Being a leader comes naturally to some people and others have to work harder at it. These 5 skills will help you succeed as a leader.
The best communicators are great listeners and astute in their observations. Great communicators are skilled at reading a person/group by sensing the moods, dynamics, attitudes, values and concerns of those being communicated with. Not only do they read their environment well, but they possess the uncanny ability to adapt their messaging to said environment without missing a beat.
Collaborative leadership is really defined by a process, rather than by what leaders do. It has much in common with both servant leadership and transformational leadership. It starts, according to David Chrislip and Carl Larson, in Collaborative Leadership, from the premise that “…if you bring the appropriate people together in constructive ways with good information, they will create authentic visions and strategies for addressing the shared concerns of the organization or community.”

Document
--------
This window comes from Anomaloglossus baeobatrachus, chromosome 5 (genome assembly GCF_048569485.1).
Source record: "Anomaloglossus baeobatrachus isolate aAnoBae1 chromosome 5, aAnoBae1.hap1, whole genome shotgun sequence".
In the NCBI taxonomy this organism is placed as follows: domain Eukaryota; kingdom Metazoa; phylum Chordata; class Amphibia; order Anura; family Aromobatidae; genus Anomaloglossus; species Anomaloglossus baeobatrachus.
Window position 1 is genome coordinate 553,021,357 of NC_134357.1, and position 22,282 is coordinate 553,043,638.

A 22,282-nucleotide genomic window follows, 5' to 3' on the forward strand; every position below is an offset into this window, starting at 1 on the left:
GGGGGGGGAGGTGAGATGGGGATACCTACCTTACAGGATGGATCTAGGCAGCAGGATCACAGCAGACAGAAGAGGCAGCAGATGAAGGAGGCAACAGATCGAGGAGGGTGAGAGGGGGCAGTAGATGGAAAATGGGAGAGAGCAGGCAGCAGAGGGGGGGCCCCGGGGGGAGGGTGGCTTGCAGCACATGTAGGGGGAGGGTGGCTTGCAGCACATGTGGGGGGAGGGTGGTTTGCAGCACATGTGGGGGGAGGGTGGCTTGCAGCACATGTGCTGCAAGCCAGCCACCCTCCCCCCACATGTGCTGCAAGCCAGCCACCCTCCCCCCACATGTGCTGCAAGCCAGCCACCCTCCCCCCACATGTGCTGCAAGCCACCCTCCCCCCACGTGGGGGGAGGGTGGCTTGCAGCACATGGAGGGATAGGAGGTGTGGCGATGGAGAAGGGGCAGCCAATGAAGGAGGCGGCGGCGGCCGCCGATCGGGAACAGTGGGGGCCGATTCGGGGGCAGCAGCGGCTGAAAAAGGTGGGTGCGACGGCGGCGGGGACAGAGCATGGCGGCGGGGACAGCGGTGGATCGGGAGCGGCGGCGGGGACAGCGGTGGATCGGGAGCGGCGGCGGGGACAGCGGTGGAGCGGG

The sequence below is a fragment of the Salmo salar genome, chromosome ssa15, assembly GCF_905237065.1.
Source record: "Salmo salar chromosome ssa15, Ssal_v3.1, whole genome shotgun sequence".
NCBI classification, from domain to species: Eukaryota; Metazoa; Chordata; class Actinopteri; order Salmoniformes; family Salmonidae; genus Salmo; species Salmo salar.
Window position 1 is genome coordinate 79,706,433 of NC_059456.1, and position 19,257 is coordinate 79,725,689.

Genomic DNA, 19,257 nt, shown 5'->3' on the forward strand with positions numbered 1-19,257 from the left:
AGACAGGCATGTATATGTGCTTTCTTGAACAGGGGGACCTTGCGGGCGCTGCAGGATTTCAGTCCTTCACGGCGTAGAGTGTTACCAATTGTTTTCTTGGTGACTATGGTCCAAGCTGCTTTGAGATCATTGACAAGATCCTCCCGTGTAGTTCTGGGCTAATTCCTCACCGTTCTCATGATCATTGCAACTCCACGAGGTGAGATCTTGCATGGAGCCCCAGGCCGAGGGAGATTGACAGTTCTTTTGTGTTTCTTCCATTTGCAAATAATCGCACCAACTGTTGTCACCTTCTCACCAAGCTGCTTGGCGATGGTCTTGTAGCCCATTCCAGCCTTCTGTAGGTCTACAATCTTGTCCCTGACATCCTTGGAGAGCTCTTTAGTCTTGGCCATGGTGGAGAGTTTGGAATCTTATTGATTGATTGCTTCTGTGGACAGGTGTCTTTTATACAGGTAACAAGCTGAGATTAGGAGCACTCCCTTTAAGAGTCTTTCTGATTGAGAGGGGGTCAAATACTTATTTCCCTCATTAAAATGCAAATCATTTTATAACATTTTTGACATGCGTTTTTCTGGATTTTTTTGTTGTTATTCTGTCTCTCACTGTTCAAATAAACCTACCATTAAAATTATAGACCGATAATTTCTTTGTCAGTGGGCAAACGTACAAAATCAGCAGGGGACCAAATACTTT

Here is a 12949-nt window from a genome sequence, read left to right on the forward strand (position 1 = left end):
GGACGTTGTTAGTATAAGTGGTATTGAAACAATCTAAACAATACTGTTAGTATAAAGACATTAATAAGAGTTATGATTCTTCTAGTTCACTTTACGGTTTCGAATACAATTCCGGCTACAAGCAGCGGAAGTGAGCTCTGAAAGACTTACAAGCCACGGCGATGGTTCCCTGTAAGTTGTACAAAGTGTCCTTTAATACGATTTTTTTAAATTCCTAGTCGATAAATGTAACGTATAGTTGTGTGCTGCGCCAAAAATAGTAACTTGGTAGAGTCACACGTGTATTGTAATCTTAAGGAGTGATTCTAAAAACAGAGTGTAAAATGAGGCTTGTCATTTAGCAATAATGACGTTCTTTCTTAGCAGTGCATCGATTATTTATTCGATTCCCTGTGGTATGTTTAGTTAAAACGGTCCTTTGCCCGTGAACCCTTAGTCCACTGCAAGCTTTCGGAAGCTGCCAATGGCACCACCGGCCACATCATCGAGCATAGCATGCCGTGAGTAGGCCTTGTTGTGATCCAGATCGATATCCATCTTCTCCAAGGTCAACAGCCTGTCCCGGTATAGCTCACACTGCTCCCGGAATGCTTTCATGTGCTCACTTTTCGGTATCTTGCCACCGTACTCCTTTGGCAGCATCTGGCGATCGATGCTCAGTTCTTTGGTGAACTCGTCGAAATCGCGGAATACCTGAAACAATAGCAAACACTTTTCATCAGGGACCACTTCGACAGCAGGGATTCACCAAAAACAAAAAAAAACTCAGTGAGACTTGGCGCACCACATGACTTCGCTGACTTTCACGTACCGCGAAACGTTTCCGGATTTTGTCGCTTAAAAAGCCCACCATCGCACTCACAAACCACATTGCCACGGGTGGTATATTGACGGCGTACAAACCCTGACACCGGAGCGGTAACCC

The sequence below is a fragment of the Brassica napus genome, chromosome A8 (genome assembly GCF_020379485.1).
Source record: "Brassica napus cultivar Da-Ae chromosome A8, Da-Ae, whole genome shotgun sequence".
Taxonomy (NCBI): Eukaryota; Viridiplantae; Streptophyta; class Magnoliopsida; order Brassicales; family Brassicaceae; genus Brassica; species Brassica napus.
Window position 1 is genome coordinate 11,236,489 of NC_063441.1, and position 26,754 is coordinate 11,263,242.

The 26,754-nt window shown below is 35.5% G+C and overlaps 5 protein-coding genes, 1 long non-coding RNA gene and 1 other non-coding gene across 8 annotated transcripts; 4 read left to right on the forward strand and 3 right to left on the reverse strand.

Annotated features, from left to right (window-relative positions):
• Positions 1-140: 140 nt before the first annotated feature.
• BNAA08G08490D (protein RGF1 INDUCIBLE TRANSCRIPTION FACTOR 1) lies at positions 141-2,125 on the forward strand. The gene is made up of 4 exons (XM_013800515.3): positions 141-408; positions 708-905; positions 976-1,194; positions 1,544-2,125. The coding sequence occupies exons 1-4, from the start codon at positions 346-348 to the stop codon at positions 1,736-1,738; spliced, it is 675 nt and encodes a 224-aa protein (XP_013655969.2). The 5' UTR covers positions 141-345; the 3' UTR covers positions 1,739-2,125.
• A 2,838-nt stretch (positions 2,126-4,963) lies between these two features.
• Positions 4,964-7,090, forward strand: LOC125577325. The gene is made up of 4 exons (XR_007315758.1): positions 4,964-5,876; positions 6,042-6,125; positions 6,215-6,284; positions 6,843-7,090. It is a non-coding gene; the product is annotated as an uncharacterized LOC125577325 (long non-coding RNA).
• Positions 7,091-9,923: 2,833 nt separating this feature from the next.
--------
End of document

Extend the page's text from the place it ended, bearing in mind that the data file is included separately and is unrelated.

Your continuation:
Without a foundation of trust, people in the organization may comply outwardly with a leader’s wishes, but they’re much less likely to conform privately—to adopt the values, culture, and mission of the organization in a sincere, lasting way. Workplaces lacking in trust often have a culture of “every employee for himself,” in which people feel that they must be vigilant about protecting their interests. Employees can become reluctant to help others because they’re unsure of whether their efforts will be reciprocated or recognized. The result: Shared organizational resources fall victim to the tragedy of the commons.
Your goal is to create a work environment in which people are empowered, productive, contributing, and happy. Don’t hobble them by limiting their tools or information. Trust them to do the right thing. Get out of their way and watch them catch fire.
The role of great leaders, he stresses, is to get people excited about and committed to their organization’s vision. He explains: “We need to understand about the role of the leader in employee engagement. Your leaders are either increasing engagement, or they are decreasing it. There is no middle ground. Everything a leader does that impacts on employees either increases or diminishes engagement.”